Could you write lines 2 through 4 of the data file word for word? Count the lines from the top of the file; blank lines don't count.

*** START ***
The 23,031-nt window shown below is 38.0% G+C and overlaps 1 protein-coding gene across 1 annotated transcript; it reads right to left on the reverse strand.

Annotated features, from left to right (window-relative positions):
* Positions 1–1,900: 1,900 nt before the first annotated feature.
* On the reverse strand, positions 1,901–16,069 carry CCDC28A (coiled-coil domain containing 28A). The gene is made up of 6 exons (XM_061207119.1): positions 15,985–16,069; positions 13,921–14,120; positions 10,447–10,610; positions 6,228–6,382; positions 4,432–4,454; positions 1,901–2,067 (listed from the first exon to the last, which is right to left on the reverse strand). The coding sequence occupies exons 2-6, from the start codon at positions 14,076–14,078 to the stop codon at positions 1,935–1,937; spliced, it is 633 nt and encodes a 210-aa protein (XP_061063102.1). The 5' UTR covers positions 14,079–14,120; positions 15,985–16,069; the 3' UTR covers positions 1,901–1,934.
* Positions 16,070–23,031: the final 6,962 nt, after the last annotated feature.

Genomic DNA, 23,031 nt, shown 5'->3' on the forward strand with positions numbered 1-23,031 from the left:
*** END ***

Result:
Annotated features, from left to right (window-relative positions):
* Positions 1–1,900: 1,900 nt before the first annotated feature.
* On the reverse strand, positions 1,901–16,069 carry CCDC28A (coiled-coil domain containing 28A). The gene is made up of 6 exons (XM_061207119.1): positions 15,985–16,069; positions 13,921–14,120; positions 10,447–10,610; positions 6,228–6,382; positions 4,432–4,454; positions 1,901–2,067 (listed from the first exon to the last, which is right to left on the reverse strand). The coding sequence occupies exons 2-6, from the start codon at positions 14,076–14,078 to the stop codon at positions 1,935–1,937; spliced, it is 633 nt and encodes a 210-aa protein (XP_061063102.1). The 5' UTR covers positions 14,079–14,120; positions 15,985–16,069; the 3' UTR covers positions 1,901–1,934.